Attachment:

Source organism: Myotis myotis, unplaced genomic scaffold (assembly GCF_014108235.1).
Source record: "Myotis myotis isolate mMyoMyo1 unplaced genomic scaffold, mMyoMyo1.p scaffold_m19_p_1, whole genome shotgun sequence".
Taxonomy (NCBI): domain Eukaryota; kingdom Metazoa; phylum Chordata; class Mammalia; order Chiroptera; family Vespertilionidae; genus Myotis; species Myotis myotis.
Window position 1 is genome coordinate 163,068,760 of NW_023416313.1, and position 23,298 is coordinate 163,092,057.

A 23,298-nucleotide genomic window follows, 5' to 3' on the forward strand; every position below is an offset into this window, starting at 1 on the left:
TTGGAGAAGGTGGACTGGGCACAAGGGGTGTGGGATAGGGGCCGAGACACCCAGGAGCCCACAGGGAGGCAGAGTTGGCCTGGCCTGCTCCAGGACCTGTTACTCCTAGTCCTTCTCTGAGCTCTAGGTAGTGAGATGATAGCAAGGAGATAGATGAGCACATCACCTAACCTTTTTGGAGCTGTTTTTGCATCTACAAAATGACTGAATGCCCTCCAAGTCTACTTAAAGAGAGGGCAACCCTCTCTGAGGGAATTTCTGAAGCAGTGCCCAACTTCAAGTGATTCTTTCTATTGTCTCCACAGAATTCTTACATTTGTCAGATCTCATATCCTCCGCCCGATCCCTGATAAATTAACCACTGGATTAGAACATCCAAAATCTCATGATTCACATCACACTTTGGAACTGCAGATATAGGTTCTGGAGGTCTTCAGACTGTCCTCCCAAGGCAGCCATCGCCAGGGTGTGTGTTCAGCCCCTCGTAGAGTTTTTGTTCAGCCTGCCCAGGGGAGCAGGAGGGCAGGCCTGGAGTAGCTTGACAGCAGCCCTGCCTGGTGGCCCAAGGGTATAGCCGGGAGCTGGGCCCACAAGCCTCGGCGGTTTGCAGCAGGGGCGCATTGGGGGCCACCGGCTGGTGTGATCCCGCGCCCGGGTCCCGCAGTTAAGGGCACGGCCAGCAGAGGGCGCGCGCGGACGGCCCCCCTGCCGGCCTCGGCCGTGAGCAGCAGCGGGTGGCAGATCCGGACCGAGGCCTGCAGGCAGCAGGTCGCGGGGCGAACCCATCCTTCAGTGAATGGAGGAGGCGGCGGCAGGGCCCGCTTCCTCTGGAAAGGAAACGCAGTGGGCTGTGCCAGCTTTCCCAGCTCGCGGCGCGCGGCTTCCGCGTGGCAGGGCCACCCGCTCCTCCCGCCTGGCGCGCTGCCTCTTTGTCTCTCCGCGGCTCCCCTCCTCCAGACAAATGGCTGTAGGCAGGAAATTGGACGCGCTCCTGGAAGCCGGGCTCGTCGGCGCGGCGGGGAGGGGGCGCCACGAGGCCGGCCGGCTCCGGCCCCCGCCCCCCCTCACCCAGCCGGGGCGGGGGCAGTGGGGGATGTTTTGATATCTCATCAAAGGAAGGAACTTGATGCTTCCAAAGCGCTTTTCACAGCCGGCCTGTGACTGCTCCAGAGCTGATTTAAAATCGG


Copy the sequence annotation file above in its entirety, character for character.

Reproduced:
Source organism: Myotis myotis, unplaced genomic scaffold (assembly GCF_014108235.1).
Source record: "Myotis myotis isolate mMyoMyo1 unplaced genomic scaffold, mMyoMyo1.p scaffold_m19_p_1, whole genome shotgun sequence".
Taxonomy (NCBI): domain Eukaryota; kingdom Metazoa; phylum Chordata; class Mammalia; order Chiroptera; family Vespertilionidae; genus Myotis; species Myotis myotis.
Window position 1 is genome coordinate 163,068,760 of NW_023416313.1, and position 23,298 is coordinate 163,092,057.

A 23,298-nucleotide genomic window follows, 5' to 3' on the forward strand; every position below is an offset into this window, starting at 1 on the left:
TTGGAGAAGGTGGACTGGGCACAAGGGGTGTGGGATAGGGGCCGAGACACCCAGGAGCCCACAGGGAGGCAGAGTTGGCCTGGCCTGCTCCAGGACCTGTTACTCCTAGTCCTTCTCTGAGCTCTAGGTAGTGAGATGATAGCAAGGAGATAGATGAGCACATCACCTAACCTTTTTGGAGCTGTTTTTGCATCTACAAAATGACTGAATGCCCTCCAAGTCTACTTAAAGAGAGGGCAACCCTCTCTGAGGGAATTTCTGAAGCAGTGCCCAACTTCAAGTGATTCTTTCTATTGTCTCCACAGAATTCTTACATTTGTCAGATCTCATATCCTCCGCCCGATCCCTGATAAATTAACCACTGGATTAGAACATCCAAAATCTCATGATTCACATCACACTTTGGAACTGCAGATATAGGTTCTGGAGGTCTTCAGACTGTCCTCCCAAGGCAGCCATCGCCAGGGTGTGTGTTCAGCCCCTCGTAGAGTTTTTGTTCAGCCTGCCCAGGGGAGCAGGAGGGCAGGCCTGGAGTAGCTTGACAGCAGCCCTGCCTGGTGGCCCAAGGGTATAGCCGGGAGCTGGGCCCACAAGCCTCGGCGGTTTGCAGCAGGGGCGCATTGGGGGCCACCGGCTGGTGTGATCCCGCGCCCGGGTCCCGCAGTTAAGGGCACGGCCAGCAGAGGGCGCGCGCGGACGGCCCCCCTGCCGGCCTCGGCCGTGAGCAGCAGCGGGTGGCAGATCCGGACCGAGGCCTGCAGGCAGCAGGTCGCGGGGCGAACCCATCCTTCAGTGAATGGAGGAGGCGGCGGCAGGGCCCGCTTCCTCTGGAAAGGAAACGCAGTGGGCTGTGCCAGCTTTCCCAGCTCGCGGCGCGCGGCTTCCGCGTGGCAGGGCCACCCGCTCCTCCCGCCTGGCGCGCTGCCTCTTTGTCTCTCCGCGGCTCCCCTCCTCCAGACAAATGGCTGTAGGCAGGAAATTGGACGCGCTCCTGGAAGCCGGGCTCGTCGGCGCGGCGGGGAGGGGGCGCCACGAGGCCGGCCGGCTCCGGCCCCCGCCCCCCCTCACCCAGCCGGGGCGGGGGCAGTGGGGGATGTTTTGATATCTCATCAAAGGAAGGAACTTGATGCTTCCAAAGCGCTTTTCACAGCCGGCCTGTGACTGCTCCAGAGCTGATTTAAAATCGG